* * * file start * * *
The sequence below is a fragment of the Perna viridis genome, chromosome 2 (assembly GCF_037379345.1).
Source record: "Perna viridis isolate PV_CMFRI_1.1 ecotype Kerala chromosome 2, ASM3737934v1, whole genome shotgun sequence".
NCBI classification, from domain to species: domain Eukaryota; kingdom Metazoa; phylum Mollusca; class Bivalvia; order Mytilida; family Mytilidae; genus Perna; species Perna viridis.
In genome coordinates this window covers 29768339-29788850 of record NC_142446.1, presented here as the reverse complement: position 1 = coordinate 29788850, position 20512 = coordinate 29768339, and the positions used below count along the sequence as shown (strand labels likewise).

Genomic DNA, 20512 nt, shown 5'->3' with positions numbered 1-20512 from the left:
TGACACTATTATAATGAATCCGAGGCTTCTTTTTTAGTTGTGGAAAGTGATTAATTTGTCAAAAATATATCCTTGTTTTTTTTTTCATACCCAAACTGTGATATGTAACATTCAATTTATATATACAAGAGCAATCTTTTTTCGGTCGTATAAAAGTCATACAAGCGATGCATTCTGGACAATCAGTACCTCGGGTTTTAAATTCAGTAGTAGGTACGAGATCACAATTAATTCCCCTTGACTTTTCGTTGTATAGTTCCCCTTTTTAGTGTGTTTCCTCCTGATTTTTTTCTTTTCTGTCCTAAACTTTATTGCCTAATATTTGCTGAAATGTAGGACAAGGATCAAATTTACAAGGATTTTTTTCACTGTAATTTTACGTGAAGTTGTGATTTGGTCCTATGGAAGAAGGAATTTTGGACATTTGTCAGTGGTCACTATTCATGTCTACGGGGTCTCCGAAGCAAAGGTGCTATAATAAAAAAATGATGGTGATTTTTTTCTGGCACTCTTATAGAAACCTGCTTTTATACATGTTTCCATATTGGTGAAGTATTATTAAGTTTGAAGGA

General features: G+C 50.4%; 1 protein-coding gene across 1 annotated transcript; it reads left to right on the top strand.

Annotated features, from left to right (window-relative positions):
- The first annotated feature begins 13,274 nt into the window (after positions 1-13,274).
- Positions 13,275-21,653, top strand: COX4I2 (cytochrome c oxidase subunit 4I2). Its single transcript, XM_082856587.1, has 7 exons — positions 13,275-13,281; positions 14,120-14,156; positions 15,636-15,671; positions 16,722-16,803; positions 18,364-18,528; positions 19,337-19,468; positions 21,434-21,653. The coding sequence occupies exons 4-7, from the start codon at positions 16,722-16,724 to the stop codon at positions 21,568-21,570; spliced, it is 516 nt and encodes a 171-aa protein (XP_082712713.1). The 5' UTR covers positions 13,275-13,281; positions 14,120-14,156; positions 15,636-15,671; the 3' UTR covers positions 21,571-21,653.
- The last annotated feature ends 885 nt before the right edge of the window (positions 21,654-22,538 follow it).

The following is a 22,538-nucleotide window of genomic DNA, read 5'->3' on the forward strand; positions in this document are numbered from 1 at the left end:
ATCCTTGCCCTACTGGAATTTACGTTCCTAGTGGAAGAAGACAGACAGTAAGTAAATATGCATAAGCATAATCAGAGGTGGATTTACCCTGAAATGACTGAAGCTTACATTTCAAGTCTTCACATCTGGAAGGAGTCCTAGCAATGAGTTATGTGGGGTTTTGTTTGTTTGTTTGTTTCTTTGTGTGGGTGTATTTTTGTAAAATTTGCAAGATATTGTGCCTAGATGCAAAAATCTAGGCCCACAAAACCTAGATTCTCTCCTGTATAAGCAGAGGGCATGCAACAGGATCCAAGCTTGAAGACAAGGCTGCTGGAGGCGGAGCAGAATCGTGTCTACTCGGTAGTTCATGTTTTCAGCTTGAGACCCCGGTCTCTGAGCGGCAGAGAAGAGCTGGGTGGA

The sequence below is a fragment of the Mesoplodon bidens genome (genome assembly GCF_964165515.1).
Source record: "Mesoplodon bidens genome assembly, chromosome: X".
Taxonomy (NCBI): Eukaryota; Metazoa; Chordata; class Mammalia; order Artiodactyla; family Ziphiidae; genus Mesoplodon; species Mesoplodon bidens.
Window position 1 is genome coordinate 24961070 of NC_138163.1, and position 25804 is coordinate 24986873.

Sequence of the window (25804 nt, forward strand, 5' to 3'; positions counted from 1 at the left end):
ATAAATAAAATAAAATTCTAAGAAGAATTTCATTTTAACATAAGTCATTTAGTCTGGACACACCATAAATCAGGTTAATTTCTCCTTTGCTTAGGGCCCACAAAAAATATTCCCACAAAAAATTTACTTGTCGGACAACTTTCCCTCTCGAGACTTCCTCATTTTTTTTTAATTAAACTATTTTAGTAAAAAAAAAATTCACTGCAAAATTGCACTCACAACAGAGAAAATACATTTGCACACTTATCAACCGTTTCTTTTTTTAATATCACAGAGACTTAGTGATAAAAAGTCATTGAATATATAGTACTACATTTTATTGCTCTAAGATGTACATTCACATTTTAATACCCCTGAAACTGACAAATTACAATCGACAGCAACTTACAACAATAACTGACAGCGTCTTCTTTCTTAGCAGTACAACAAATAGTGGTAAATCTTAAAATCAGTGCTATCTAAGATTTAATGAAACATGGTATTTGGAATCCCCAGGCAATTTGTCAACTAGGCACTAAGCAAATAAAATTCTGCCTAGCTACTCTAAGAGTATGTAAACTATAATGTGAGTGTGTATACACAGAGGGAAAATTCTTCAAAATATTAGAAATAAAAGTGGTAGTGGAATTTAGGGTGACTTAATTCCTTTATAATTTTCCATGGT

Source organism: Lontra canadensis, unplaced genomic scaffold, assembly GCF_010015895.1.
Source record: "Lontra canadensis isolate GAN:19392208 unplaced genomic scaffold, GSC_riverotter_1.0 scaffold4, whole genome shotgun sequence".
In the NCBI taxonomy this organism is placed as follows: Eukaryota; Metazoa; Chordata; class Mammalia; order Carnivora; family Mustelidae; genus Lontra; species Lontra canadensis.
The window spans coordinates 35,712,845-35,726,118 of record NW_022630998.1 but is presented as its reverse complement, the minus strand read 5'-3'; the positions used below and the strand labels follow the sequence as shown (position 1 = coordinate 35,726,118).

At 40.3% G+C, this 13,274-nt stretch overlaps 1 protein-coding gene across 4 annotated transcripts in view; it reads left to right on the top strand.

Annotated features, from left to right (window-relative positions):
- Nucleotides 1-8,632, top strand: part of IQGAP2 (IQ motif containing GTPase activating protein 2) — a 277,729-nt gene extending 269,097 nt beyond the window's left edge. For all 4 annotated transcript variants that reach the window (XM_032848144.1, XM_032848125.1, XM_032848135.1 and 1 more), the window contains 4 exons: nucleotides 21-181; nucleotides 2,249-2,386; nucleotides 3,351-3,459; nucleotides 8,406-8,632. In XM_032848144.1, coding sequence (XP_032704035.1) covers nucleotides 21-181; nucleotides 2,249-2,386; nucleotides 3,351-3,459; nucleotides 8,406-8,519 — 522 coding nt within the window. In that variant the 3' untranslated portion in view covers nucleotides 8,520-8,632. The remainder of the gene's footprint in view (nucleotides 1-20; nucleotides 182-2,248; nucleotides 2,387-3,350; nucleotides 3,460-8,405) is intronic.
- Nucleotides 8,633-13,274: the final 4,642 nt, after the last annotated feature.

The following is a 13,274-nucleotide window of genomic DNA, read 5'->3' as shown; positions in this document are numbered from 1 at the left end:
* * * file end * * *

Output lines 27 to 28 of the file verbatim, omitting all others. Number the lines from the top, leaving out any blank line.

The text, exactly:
- Nucleotides 8,633-13,274: the final 4,642 nt, after the last annotated feature.

The following is a 13,274-nucleotide window of genomic DNA, read 5'->3' as shown; positions in this document are numbered from 1 at the left end: